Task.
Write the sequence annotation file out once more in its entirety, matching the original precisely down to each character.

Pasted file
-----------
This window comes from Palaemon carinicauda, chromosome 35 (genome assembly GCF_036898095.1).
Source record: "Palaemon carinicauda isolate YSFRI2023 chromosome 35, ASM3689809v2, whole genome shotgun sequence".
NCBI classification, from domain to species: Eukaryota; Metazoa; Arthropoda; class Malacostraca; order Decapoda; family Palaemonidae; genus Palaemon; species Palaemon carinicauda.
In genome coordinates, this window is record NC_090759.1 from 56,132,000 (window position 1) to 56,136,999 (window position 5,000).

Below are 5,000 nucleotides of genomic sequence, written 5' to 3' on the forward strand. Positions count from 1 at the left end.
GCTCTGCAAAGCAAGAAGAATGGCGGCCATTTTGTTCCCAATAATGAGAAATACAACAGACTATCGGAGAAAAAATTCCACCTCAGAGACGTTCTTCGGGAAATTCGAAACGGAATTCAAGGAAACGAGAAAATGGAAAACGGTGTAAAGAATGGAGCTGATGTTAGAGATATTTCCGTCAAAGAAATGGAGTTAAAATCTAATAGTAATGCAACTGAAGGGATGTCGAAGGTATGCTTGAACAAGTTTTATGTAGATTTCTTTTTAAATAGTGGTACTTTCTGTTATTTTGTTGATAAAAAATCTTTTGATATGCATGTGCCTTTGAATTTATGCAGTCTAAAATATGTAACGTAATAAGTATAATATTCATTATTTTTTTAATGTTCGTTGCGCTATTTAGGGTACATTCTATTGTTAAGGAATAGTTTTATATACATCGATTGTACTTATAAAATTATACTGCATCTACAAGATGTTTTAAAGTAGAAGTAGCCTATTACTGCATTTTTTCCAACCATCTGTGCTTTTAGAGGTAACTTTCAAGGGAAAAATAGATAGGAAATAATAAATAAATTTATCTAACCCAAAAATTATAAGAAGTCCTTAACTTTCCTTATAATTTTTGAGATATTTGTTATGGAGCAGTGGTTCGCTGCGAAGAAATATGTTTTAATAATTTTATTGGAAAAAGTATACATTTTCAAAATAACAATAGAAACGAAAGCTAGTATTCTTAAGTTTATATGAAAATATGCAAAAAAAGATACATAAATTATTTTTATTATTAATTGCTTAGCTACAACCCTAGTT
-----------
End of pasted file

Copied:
This window comes from Palaemon carinicauda, chromosome 35 (genome assembly GCF_036898095.1).
Source record: "Palaemon carinicauda isolate YSFRI2023 chromosome 35, ASM3689809v2, whole genome shotgun sequence".
NCBI classification, from domain to species: Eukaryota; Metazoa; Arthropoda; class Malacostraca; order Decapoda; family Palaemonidae; genus Palaemon; species Palaemon carinicauda.
In genome coordinates, this window is record NC_090759.1 from 56,132,000 (window position 1) to 56,136,999 (window position 5,000).

Below are 5,000 nucleotides of genomic sequence, written 5' to 3' on the forward strand. Positions count from 1 at the left end.
GCTCTGCAAAGCAAGAAGAATGGCGGCCATTTTGTTCCCAATAATGAGAAATACAACAGACTATCGGAGAAAAAATTCCACCTCAGAGACGTTCTTCGGGAAATTCGAAACGGAATTCAAGGAAACGAGAAAATGGAAAACGGTGTAAAGAATGGAGCTGATGTTAGAGATATTTCCGTCAAAGAAATGGAGTTAAAATCTAATAGTAATGCAACTGAAGGGATGTCGAAGGTATGCTTGAACAAGTTTTATGTAGATTTCTTTTTAAATAGTGGTACTTTCTGTTATTTTGTTGATAAAAAATCTTTTGATATGCATGTGCCTTTGAATTTATGCAGTCTAAAATATGTAACGTAATAAGTATAATATTCATTATTTTTTTAATGTTCGTTGCGCTATTTAGGGTACATTCTATTGTTAAGGAATAGTTTTATATACATCGATTGTACTTATAAAATTATACTGCATCTACAAGATGTTTTAAAGTAGAAGTAGCCTATTACTGCATTTTTTCCAACCATCTGTGCTTTTAGAGGTAACTTTCAAGGGAAAAATAGATAGGAAATAATAAATAAATTTATCTAACCCAAAAATTATAAGAAGTCCTTAACTTTCCTTATAATTTTTGAGATATTTGTTATGGAGCAGTGGTTCGCTGCGAAGAAATATGTTTTAATAATTTTATTGGAAAAAGTATACATTTTCAAAATAACAATAGAAACGAAAGCTAGTATTCTTAAGTTTATATGAAAATATGCAAAAAAAGATACATAAATTATTTTTATTATTAATTGCTTAGCTACAACCCTAGTT